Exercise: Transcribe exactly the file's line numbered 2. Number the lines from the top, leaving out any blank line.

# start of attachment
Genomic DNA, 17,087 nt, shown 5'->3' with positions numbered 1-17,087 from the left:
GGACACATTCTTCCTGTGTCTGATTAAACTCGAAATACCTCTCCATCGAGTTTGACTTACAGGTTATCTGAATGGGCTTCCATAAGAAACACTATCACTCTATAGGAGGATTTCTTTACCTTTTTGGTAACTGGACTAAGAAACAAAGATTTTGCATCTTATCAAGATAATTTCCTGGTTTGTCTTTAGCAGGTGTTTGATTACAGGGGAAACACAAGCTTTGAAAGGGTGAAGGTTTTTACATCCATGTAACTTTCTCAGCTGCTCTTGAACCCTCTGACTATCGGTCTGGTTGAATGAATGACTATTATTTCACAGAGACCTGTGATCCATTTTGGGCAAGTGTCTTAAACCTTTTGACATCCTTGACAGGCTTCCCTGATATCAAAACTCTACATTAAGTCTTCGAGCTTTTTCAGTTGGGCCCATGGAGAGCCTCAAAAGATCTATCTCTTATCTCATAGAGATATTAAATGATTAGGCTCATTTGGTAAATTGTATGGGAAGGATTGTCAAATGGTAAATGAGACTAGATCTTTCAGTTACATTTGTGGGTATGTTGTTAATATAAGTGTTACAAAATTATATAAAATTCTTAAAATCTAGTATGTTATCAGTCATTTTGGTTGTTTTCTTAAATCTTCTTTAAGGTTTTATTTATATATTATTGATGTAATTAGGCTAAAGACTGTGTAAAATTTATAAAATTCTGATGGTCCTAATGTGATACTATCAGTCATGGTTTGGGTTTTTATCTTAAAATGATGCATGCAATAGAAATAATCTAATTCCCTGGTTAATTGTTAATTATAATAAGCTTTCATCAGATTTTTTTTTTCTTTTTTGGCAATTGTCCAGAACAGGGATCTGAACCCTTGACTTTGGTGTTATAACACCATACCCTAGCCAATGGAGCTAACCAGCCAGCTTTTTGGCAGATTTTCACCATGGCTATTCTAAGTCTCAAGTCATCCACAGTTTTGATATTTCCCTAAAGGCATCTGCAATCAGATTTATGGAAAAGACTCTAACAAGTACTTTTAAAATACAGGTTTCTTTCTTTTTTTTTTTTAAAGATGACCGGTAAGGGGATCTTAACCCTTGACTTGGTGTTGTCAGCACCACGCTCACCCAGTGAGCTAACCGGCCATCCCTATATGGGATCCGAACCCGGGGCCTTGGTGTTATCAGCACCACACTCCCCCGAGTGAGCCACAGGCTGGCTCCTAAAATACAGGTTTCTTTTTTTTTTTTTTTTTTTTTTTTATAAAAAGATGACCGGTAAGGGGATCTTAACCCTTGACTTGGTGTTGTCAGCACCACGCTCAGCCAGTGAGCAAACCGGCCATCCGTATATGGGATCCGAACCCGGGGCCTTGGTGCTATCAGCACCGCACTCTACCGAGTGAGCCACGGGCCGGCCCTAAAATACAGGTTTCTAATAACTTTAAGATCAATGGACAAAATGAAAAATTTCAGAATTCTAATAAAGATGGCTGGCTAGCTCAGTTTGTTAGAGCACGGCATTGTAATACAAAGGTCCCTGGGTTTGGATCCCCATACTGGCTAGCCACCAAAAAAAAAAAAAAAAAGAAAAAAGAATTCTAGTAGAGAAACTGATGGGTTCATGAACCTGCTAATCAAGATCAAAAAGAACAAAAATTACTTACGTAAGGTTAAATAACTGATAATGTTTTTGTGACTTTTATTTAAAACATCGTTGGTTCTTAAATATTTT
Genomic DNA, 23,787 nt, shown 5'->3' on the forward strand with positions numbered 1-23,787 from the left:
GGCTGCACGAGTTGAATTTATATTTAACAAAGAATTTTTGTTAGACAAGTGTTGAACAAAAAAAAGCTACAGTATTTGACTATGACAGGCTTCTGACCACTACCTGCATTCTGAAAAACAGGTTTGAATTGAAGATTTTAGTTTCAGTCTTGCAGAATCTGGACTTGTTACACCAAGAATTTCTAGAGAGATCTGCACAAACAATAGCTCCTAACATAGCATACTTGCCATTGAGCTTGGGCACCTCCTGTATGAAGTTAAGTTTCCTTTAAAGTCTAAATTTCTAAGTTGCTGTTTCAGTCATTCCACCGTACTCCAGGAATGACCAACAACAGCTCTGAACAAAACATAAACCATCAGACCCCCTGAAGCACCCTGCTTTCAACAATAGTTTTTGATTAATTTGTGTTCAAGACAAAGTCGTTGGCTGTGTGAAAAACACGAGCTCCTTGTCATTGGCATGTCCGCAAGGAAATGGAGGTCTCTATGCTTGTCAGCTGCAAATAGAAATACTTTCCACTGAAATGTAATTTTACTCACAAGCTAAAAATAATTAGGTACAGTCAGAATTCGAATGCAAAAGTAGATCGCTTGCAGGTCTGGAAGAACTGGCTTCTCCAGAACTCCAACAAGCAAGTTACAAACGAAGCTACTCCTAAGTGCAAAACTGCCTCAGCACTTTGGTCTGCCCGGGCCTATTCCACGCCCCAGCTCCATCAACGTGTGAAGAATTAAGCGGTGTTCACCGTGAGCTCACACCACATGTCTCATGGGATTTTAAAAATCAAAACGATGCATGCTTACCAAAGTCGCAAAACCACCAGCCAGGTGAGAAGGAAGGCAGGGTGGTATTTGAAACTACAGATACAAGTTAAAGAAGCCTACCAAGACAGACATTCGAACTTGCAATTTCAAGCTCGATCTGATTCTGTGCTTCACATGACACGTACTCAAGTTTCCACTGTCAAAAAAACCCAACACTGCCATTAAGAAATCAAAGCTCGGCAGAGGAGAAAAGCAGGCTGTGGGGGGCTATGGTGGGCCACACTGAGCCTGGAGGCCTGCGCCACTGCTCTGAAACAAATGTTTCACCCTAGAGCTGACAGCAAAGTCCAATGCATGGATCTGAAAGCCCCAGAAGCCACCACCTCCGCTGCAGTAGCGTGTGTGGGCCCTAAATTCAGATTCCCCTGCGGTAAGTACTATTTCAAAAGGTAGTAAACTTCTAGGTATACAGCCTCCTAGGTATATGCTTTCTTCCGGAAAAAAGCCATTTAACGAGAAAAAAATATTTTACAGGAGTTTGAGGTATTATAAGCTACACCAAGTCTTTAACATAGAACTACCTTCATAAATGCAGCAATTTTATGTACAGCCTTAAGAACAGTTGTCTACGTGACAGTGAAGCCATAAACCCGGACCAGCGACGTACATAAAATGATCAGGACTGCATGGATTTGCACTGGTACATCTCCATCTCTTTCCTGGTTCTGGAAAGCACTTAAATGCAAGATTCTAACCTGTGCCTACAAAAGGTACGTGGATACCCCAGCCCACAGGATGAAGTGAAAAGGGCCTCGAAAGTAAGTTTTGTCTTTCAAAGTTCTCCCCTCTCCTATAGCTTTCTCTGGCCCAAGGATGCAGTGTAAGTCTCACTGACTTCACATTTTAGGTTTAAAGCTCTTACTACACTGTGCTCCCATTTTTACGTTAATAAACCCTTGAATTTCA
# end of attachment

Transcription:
GGACACATTCTTCCTGTGTCTGATTAAACTCGAAATACCTCTCCATCGAGTTTGACTTACAGGTTATCTGAATGGGCTTCCATAAGAAACACTATCACTCTATAGGAGGATTTCTTTACCTTTTTGGTAACTGGACTAAGAAACAAAGATTTTGCATCTTATCAAGATAATTTCCTGGTTTGTCTTTAGCAGGTGTTTGATTACAGGGGAAACACAAGCTTTGAAAGGGTGAAGGTTTTTACATCCATGTAACTTTCTCAGCTGCTCTTGAACCCTCTGACTATCGGTCTGGTTGAATGAATGACTATTATTTCACAGAGACCTGTGATCCATTTTGGGCAAGTGTCTTAAACCTTTTGACATCCTTGACAGGCTTCCCTGATATCAAAACTCTACATTAAGTCTTCGAGCTTTTTCAGTTGGGCCCATGGAGAGCCTCAAAAGATCTATCTCTTATCTCATAGAGATATTAAATGATTAGGCTCATTTGGTAAATTGTATGGGAAGGATTGTCAAATGGTAAATGAGACTAGATCTTTCAGTTACATTTGTGGGTATGTTGTTAATATAAGTGTTACAAAATTATATAAAATTCTTAAAATCTAGTATGTTATCAGTCATTTTGGTTGTTTTCTTAAATCTTCTTTAAGGTTTTATTTATATATTATTGATGTAATTAGGCTAAAGACTGTGTAAAATTTATAAAATTCTGATGGTCCTAATGTGATACTATCAGTCATGGTTTGGGTTTTTATCTTAAAATGATGCATGCAATAGAAATAATCTAATTCCCTGGTTAATTGTTAATTATAATAAGCTTTCATCAGATTTTTTTTTTCTTTTTTGGCAATTGTCCAGAACAGGGATCTGAACCCTTGACTTTGGTGTTATAACACCATACCCTAGCCAATGGAGCTAACCAGCCAGCTTTTTGGCAGATTTTCACCATGGCTATTCTAAGTCTCAAGTCATCCACAGTTTTGATATTTCCCTAAAGGCATCTGCAATCAGATTTATGGAAAAGACTCTAACAAGTACTTTTAAAATACAGGTTTCTTTCTTTTTTTTTTTTAAAGATGACCGGTAAGGGGATCTTAACCCTTGACTTGGTGTTGTCAGCACCACGCTCACCCAGTGAGCTAACCGGCCATCCCTATATGGGATCCGAACCCGGGGCCTTGGTGTTATCAGCACCACACTCCCCCGAGTGAGCCACAGGCTGGCTCCTAAAATACAGGTTTCTTTTTTTTTTTTTTTTTTTTTTTTATAAAAAGATGACCGGTAAGGGGATCTTAACCCTTGACTTGGTGTTGTCAGCACCACGCTCAGCCAGTGAGCAAACCGGCCATCCGTATATGGGATCCGAACCCGGGGCCTTGGTGCTATCAGCACCGCACTCTACCGAGTGAGCCACGGGCCGGCCCTAAAATACAGGTTTCTAATAACTTTAAGATCAATGGACAAAATGAAAAATTTCAGAATTCTAATAAAGATGGCTGGCTAGCTCAGTTTGTTAGAGCACGGCATTGTAATACAAAGGTCCCTGGGTTTGGATCCCCATACTGGCTAGCCACCAAAAAAAAAAAAAAAAAGAAAAAAGAATTCTAGTAGAGAAACTGATGGGTTCATGAACCTGCTAATCAAGATCAAAAAGAACAAAAATTACTTACGTAAGGTTAAATAACTGATAATGTTTTTGTGACTTTTATTTAAAACATCGTTGGTTCTTAAATATTTT